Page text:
Beyond the basics, have a little fun. Tell a story about the gem you're selling. I don't mean regale us with how your beloved Shih-Tzu, Mr. Snuggles, used to howl along with Norah Jones when you played the amplifier you're offering for sale (although that would be a good story). Really, though: try to be interesting. Provide enough detail that someone can BECOME interested; I've seen ads with headings so brief and sketchy that they baffled even an old ad-reader like me.

So: Ralph Gleason? If you're old enough to remember Rolling Stone when it was a tabloid newspaper, sold folded, with a vertical cover-layout like a magazine, then you're old enough to remember Ralph Gleason. Ralph was the Stone's premier music critic, who knew everyone, had heard everyone, but was always positive about it, informative and upbeat.

"Ralph Gleason" is also the name of an amp built by member Dertubemeister, and the subject of a remarkable, rambling, funny ad (seen here), which prompted my thoughts on the whole subject of ads, what they should be, and what they CAN be. If you think a clever, interesting ad is too much trouble, and won't make any difference, anyway: sorry, you're wrong. This ad was read over 1400 times in ONE DAY, and the amp sold within hours. Get the picture?

A good ad reflects the character of its writer, and judging by this ad, Lance Cochrane (AKA "Dertubemeister") is QUITE a character. Lance tells me he runs post offices ("it's only the government when it suits their needs") and builds amps for fun, out of whatever he finds. Tweak parts? "Nah, it's not the parts, it's the circuit." He never builds the same amp twice; each is a unique creation, which he signs and dates, befitting its status as #1 in an edition of 1. And why the equally-unique ads? "People like stories," says Lance. True enough.

The name "Ralph Gleason" came to mind, Lance said, because,"in audio there are always people who insist on being unhappy with whatever they hear. Then there are the guys who can relax and enjoy it." Lance saw the same attitude of acceptance and enjoyment expressed in Gleason's music reviews, and thus, an amp was christened.

Lance's ad, written in a style he calls "stream of obnoxiousness", is probably as divisive as his approach toward amp-building; one either finds its discursive narrative charming and engrossing (as I did), or WAY too long if one is used to reading only text messages (OMG! RU 4 REAL??). Whichever view you hold, you can't deny that Lance's ad is unique, a reflection of who he is. I look forward to the day when I can meet Der Tubemeister in die Taverne, and share viele Biere, bitte.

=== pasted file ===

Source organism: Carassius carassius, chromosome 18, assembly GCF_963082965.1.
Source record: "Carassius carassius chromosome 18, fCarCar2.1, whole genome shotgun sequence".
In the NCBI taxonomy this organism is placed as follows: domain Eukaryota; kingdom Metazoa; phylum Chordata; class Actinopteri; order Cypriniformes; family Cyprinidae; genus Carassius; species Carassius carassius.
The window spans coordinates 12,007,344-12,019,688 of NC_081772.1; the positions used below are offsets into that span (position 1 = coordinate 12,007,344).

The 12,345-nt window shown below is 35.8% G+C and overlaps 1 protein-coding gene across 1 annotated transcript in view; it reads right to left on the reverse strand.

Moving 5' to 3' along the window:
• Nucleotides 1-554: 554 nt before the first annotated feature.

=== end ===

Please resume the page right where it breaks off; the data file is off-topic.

A good ad can not only sell, it can make friends and help build a community. Give it a shot. What've you got to lose?
Great post and excellent advice, if I may say so!

"5 Ws and a how" !
I purchased an amp here from Lance simply BECAUSE of the add. And I'm pleased as hell with it also.
Yes, the ad was "off the beaten path", but the readership number was helped by being an inexpensive tube amp. Curiosity drew me in (I read the ad-- and was surprised to discover it was an old Harman Kardon, Eico or something).

The ad writer seemed in love with his voice-- really, some editing would have made it even sharper. However, the ad did what was intended in selling the amp, and served as a soapbox for the author. A few of these ads would be plenty. I am glad to see diversity in ads, though, and some attempt at humor, even rant. One ad today rejected any offers of "$200 and some magic rocks" which I thought pretty funny.
I see that the amp is merely built on a Lafayette Radio chassis, but is of Ralph's own design. OK. I also notice that a previous buyer of one of "Ralph's" amps likes it, which to me counts for more than Ralph's feeling that expensive capacitor's aren't worth it.
Thanks for the comments.

Vander, glad you like your amp, and for pointing out the validity of my premise: what you write MATTERS.